Manafort Judge Skeptical of Suit Disputing Mueller Authority

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A federal judge on Wednesday appeared skeptical of a civil lawsuit filed by former Trump campaign chairman Paul Manafort alleging that the Justice Department and Special Counsel Robert Mueller exceeded their authority in prosecuting him as part of the sprawling Russian Federation probe.

Manafort, represented by former Miller & Chevalier partner Kevin Downing, initially asked for U.S. District Judge Amy Berman Jackson of the District of Columbia to declare Mueller's appointment invalid and set aside all actions the special counsel has taken against him.

Manafort filed a civil lawsuit on Jan 3 against Mr Mueller and Deputy Attorney General Rod Rosenstein, the Justice Department official who appointed him, in a key legal test of how far the special counsel's mandate extends.

Mueller is investigating potential collusion between Trump's campaign and Russian Federation as well as whether the president has unlawfully tried to obstruct the probe.

Manafort has argued in court filings that the Special Counsel lacks the authority to prosecute the case. The indictments charge Manafort with earning tens of millions of dollars in Ukraine, laundering much of that money, failing to register as a foreign agent and cheating on his taxes.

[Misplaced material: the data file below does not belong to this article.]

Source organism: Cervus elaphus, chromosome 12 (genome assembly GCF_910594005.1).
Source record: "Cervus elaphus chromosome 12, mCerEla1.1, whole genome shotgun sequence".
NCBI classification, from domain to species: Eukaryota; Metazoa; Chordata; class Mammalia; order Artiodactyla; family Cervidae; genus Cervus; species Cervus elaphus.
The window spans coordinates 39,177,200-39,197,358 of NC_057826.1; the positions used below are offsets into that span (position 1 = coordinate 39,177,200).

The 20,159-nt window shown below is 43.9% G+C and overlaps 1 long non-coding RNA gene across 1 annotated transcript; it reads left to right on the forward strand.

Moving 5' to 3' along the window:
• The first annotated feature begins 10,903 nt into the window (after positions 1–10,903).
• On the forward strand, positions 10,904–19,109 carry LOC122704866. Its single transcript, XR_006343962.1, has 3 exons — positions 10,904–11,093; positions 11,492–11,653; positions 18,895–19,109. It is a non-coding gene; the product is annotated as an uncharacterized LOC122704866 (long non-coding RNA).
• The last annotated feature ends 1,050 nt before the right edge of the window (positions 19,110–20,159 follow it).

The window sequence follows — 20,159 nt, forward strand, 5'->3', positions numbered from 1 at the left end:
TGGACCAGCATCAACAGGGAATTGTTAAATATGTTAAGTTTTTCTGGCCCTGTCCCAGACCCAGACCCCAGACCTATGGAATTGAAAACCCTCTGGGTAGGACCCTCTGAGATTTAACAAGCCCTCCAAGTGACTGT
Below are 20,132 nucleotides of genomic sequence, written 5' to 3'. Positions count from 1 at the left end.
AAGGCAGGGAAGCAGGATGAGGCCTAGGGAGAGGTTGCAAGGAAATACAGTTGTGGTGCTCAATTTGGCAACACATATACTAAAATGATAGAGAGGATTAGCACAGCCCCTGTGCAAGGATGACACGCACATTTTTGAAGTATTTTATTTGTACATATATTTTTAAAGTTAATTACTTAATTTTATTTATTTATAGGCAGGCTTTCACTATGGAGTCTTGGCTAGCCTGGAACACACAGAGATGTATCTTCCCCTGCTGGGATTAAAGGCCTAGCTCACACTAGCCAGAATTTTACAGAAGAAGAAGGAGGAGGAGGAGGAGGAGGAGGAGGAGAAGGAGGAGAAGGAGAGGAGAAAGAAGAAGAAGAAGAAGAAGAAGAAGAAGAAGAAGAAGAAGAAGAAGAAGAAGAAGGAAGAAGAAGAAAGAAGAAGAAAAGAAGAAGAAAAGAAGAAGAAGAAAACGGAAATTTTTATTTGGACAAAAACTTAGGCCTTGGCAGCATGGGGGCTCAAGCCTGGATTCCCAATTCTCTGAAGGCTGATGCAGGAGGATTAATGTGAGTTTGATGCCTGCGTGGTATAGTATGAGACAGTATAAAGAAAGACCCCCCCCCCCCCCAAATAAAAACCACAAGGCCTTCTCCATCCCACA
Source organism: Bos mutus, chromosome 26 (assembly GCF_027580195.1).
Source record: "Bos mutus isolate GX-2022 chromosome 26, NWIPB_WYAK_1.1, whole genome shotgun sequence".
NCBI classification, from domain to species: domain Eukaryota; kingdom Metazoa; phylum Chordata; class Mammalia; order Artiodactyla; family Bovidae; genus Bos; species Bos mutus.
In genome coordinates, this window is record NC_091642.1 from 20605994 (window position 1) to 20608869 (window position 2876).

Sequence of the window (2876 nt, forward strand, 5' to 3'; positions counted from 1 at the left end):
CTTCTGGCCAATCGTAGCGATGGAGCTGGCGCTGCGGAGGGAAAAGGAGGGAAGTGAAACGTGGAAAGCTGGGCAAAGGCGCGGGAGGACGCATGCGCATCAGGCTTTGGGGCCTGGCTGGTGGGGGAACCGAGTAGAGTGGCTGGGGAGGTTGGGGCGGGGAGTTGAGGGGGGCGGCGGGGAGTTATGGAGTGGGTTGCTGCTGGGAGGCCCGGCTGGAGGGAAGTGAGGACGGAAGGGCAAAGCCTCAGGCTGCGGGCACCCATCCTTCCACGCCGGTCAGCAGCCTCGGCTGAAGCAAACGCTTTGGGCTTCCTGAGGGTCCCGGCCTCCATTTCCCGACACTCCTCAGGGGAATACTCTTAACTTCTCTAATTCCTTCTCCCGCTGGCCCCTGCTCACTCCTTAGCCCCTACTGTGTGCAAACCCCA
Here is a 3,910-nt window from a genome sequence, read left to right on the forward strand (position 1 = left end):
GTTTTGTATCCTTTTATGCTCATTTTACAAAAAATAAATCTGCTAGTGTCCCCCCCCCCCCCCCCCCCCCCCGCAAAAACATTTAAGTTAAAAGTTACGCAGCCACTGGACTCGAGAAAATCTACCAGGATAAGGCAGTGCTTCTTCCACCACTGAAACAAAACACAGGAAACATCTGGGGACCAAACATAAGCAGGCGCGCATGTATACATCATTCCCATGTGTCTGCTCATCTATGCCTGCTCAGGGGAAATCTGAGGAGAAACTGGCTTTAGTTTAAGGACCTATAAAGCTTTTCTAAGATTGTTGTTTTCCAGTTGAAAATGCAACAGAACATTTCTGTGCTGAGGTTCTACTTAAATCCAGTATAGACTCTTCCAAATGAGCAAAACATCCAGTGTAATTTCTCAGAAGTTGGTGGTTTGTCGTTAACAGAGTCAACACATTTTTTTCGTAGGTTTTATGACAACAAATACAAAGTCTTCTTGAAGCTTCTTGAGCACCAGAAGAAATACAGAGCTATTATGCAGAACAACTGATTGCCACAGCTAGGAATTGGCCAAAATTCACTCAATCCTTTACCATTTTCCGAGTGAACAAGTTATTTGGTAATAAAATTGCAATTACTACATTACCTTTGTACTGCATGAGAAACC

None of the charges against Manafort are directly connected to the 2016 election campaign.

Downing faced an uphill battle Wednesday morning trying to persuade Jackson that Manafort can challenge the appointment order under the Administrative Procedure Act, which governs how federal administrative agencies propose and institute regulations.

Prosecutors say in their court filing that given their mandate to investigate links between Trump associates and Russian Federation, it was logical and appropriate to investigate Manafort for ties to Russia-backed politicians and oligarchs.

Gates has pleaded guilty and agreed to cooperate with Mueller's team.

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The Ukrainian connections and payments form the basis of the federal criminal charges Manafort now faces.

The new filings show that Rosenstein specifically approved lines of investigation for the special counsel's probe in an August 2017 memo.

In Ukraine, Manafort worked on behalf of Russia-backed President Viktor Yanukovych and had personal business dealings with Russian aluminum magnate Oleg Deripaska.

Downing said it didn't undercut their case, pointing out that they were no longer pursuing the claim that Mueller exceeded his authority under the appointment order.

Downing said he did not, and also said that he expected Jackson to ignore a provision in the special counsel regulation that bars private parties from going to court to seek to enforce internal management rules. Justice Department lawyer Daniel Schwei brushed off the memo, saying it didn't have any bearing on the purely legal arguments about why Manafort couldn't bring a civil lawsuit.

This scope, according to the now-public memo, includes looking at whether Manafort colluded with Russian government officials in its effort to interfere with the 2016 US presidential election, along with the allegations contained in the existing indictments against him concerning crimes that arose from payments he received for the work he did on behalf of the Ukrainian government.

Justice Department attorneys made a similar argument this past February in a motion to dismiss Manafort's suit.

Schwei argued that regardless of Manafort's efforts to narrow the focus of his civil lawsuit, it would "plainly interfere" with the ongoing prosecutions.

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